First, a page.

New research reveals that Scotland’s poorest are three times more likely to die young

New research commissioned by Aberlour Child Care Trust has revealed that people from the most deprived areas in Scotland are three times more likely to die before the age of 25.

New research reveals that Scotland's poorest are three times more likely to die young

The findings of the report have prompted Aberlour Child Care Trust to launch an urgent fundraising campaign carrying the message that A Bad Start Shouldn’t Mean a Bad End.

Dr Morag Treanor, professor of child and family inequalities at Edinburgh’s Heriot-Watt University, carried out the research. Dr Treanor is the first to focus on the impact deprivation can have on deaths in young people.

The research was based on Scottish mortality records from 2011 to 2017 supplied by National Records of Scotland. The research focused on deaths due to ‘external causes’. By categorising these deaths using the SIMD (Scottish Index of Multiple Deprivation), Dr Treanor was able to compare the least and most deprived quintiles with clear and shocking results.

SallyAnn Kelly, CEO of Aberlour Child Care Trust, said: “This research makes for a really shocking read. We know that in order to break this cycle of deprivation we need to get to Scotland’s young people early. We are currently supporting 7,500 vulnerable children and young people across Scotland, but we know that there are thousands more that urgently need our help.”

Dr Morag Treanor said: “What we wanted to do was understand the impact deprivation has on life expectancy, specifically in young people. I was surprised just how difficult it was to find the data I needed to complete this research, and I’ve discovered that a study like this, focusing on deaths in young people under the age of 25 across Scotland, simply hasn’t been undertaken before. The results of the research really couldn’t paint a clearer message and underlines the massive inequality between rich and poor in this country.”

SallyAnn Kelly was joined by MSPs Gail Ross, James Kelly, Iain Gray, Jackie Baillie, Michelle Ballantyne, Jenny Marra and Alex Cole-Hamilton to launch the campaign outside Parliament this morning.

Ms Kelly added: “Aberlour knows the real and proven difference that our services make to the lives of children and young people in Scotland’s most deprived communities, and we are asking the Scottish public to help us continue to deliver these vital services today. Looking ahead to the future, it’s time for a conversation about how we end the unacceptable consequences of poverty in this country. We need a political response that meets the needs of vulnerable young people and matches the generosity and support of Scotland’s people.”

Aberlour Child Care Trust is calling for:

  • A commitment from the Scottish Government to a transitional fund that will support local authorities to deliver early intervention family support services, as well as continue to provide specialist support for children and families most affected by poverty and inequality.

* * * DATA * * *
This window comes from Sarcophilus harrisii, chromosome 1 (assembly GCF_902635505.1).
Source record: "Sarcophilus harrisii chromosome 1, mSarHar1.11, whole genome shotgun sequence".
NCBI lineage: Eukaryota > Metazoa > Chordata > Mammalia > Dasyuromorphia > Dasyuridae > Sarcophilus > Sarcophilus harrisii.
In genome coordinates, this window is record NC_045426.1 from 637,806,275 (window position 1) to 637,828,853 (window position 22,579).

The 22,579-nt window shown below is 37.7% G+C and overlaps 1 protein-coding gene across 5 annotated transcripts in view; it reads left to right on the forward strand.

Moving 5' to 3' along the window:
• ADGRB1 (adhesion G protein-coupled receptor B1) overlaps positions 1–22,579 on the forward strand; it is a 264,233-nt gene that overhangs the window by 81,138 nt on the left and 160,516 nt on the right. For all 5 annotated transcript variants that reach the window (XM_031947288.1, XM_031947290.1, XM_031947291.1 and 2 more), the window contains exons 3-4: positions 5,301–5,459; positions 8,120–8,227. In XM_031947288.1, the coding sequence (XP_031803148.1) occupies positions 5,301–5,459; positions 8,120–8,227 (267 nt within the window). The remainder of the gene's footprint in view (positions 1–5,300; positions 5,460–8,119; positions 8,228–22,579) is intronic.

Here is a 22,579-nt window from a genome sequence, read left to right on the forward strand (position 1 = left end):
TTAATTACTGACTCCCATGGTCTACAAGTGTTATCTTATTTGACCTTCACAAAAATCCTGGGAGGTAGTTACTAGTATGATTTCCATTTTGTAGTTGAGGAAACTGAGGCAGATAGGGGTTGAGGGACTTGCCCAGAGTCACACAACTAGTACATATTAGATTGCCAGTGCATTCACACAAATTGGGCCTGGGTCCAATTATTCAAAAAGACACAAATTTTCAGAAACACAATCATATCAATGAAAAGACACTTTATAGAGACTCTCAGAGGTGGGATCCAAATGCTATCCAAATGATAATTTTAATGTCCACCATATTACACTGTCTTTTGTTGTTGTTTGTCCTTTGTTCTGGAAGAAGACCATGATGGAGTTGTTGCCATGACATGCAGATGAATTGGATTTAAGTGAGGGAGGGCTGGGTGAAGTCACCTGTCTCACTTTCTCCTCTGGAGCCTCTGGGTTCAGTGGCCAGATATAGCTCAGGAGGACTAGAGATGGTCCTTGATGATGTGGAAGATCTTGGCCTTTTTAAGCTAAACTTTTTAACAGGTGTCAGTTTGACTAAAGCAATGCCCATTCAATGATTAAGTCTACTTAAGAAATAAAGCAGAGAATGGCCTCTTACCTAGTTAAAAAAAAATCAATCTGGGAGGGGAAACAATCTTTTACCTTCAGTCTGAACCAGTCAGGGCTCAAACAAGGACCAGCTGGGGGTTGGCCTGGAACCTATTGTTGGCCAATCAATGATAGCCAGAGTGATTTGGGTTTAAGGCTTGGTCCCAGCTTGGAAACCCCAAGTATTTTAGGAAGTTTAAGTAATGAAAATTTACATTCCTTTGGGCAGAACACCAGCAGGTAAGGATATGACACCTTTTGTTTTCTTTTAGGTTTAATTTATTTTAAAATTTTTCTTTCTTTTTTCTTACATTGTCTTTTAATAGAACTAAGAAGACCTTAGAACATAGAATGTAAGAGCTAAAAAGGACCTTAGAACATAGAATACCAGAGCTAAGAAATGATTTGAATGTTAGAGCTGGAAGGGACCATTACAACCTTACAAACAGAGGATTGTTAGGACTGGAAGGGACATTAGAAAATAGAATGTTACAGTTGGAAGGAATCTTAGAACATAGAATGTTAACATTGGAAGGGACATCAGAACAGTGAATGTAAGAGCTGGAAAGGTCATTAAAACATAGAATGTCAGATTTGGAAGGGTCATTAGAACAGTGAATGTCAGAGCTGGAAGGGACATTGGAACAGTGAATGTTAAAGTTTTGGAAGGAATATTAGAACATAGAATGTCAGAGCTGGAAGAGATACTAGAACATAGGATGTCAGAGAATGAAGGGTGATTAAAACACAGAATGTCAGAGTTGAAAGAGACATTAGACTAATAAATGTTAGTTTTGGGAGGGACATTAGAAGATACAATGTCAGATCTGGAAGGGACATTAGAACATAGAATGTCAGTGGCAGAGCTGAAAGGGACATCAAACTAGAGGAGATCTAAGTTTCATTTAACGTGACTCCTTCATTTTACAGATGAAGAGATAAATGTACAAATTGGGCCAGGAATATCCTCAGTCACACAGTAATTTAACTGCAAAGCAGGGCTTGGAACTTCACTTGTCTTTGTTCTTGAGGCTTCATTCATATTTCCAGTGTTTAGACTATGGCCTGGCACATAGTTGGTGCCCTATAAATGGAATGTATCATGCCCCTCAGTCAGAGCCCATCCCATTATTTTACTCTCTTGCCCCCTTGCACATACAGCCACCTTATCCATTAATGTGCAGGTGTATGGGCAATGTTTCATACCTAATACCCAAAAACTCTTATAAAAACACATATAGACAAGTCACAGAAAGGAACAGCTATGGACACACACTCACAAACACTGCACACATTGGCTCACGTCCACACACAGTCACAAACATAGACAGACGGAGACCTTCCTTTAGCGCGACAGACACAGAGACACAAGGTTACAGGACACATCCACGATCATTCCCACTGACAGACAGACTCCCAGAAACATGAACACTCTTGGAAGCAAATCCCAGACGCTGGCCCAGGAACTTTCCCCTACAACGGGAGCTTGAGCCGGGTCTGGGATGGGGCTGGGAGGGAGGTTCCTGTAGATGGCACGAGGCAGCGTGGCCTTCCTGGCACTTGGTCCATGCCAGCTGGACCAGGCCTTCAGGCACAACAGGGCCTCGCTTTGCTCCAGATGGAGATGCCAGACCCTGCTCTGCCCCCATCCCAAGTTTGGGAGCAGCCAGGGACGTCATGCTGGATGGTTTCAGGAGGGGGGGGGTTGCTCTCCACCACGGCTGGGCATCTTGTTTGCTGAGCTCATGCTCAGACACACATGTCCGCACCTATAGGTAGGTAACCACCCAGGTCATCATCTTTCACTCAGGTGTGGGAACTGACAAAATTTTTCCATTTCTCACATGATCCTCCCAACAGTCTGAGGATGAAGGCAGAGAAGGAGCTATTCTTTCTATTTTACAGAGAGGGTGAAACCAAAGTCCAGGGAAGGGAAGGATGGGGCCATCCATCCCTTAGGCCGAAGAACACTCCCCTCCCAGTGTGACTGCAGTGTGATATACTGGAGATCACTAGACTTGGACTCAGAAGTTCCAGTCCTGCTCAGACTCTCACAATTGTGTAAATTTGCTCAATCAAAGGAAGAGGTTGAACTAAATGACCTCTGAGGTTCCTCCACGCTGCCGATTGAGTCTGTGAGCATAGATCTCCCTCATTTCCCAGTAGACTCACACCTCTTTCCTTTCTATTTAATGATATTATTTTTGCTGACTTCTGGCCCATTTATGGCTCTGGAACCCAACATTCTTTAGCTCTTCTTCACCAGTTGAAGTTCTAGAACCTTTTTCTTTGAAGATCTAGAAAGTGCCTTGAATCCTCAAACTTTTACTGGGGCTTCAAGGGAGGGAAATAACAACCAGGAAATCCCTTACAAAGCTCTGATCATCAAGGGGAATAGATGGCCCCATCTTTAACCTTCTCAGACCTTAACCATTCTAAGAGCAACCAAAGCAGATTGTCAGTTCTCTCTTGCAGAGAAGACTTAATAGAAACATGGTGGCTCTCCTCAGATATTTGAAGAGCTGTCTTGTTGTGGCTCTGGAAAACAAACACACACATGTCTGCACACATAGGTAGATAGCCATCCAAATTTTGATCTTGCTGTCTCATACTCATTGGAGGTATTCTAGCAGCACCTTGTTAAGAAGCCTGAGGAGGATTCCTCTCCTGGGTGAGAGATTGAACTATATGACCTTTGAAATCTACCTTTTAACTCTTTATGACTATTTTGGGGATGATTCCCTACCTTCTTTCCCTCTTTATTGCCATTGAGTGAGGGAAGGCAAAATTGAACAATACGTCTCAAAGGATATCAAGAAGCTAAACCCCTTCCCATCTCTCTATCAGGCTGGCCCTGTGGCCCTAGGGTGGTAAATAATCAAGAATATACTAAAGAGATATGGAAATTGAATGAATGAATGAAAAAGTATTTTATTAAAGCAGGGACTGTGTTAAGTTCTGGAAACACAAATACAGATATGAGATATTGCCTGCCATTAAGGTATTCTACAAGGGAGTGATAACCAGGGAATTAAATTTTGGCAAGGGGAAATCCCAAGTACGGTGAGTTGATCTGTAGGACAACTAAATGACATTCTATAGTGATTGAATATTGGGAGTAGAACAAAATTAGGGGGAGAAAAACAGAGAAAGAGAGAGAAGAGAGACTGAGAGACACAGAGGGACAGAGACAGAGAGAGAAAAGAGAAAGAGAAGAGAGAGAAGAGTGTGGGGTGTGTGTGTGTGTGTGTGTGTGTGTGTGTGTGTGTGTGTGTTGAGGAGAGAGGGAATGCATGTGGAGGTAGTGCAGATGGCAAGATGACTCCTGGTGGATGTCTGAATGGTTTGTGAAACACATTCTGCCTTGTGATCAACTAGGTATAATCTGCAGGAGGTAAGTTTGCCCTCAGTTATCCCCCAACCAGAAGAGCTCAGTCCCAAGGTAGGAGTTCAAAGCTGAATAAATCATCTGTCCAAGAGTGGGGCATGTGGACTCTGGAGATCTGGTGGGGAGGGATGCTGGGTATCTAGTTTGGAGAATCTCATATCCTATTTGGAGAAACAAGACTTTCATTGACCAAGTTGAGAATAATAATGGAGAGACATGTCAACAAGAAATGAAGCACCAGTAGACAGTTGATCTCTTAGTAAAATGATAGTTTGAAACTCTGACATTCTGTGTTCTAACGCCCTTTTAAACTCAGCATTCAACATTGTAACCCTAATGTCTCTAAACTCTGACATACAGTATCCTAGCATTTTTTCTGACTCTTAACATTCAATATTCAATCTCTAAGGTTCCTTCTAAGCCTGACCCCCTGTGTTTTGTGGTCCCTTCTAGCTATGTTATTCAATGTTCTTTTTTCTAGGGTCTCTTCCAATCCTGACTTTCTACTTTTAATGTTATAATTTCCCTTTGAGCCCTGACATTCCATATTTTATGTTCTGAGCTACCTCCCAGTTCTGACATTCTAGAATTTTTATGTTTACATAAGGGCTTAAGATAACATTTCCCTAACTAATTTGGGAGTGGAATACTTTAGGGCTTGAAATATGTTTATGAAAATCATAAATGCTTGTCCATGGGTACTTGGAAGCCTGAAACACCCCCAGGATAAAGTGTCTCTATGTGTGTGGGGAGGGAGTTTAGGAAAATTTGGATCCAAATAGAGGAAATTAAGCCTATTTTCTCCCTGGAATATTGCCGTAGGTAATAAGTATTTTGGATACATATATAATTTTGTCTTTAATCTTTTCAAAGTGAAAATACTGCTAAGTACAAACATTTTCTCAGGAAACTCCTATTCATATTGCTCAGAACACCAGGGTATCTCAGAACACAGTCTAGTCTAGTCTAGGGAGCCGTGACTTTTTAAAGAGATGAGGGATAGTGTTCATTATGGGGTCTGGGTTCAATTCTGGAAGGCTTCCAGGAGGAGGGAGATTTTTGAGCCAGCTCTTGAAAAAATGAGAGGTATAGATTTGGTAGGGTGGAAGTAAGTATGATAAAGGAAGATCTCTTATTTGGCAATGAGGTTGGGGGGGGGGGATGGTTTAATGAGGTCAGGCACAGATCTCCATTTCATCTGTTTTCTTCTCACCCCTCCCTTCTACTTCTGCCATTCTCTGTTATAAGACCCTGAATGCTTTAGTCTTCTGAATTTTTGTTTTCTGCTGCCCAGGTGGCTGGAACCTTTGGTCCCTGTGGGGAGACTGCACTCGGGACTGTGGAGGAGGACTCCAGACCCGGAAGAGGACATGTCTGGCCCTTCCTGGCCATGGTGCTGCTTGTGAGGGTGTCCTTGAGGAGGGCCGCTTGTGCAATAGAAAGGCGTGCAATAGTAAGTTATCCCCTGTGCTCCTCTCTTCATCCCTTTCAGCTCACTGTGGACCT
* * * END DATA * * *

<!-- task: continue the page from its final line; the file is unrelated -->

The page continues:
• A commitment from the Scottish Government and public authorities to develop a child wellbeing approach to budget setting and economic planning that ensures public spending prioritises child wellbeing.
  • A commitment from the business sector to provide quality, secure, flexible and family-friendly employment, ensuring jobs and income levels that enable families to thrive, not just survive.

Morgan’s story can provide some insight into how Aberlour Child Care Trust helped her.

Morgan, 19 had a difficult childhood growing up in Govan, but her story is an example of how, with Aberlour’s help, she was able to turn her life around.

Morgan said: “I moved to Govan when I was a few months old, and there was a lot of violence in my home even then. As I got older my friends were drinking, taking drugs and getting involved in gangs. I started skipping school, getting bad grades and none of my teachers seemed to care. I guess that’s what they expected from a girl like me. One night I was walking home and got injured by a bottle thrown at me by a gang of young people fighting. That was when I decided to make a change.”

Morgan also said: “I started going along to the Aberlour youth club every week and met Johnny and Julie who helped me believe I could do something different with my life. With their support, I changed school, worked really hard and passed my Highers. My teachers said I had the grades to go to university, and I got in to study law! Sometimes I think about what my life would be like without Aberlour, whether I’d be on the streets taking drugs, addicted to alcohol, or worse – in prison or dead.”

She added: “But thanks to Aberlour, I’m positive about what the future holds. I want to specialise in family law. Once I graduate, I’m hoping to work with Aberlour and help young people in similar situations to me turn their lives around. And I’ll do it too. I know I will.”

Johnny Hendry, youth worker at Aberlour’s Youthpoint Service in Govan, said: “A lot of young people we work with come from chaotic backgrounds, their parents have mental health problems, drug or alcohol addictions, and many are living in poverty. What young people in these situations need is somebody that’s going to listen to them, believe in them, and support them. When you help a young person like Morgan change the path they are on for the better, it is so rewarding. But for every young person we help, there are countless others right across Scotland that we can’t reach, and it comes down to funding. That’s why, by sharing Morgan’s story, we hope the public and politicians will be moved to act and support our campaign so that together, we can ensure that a bad start in life, won’t mean a bad end.”

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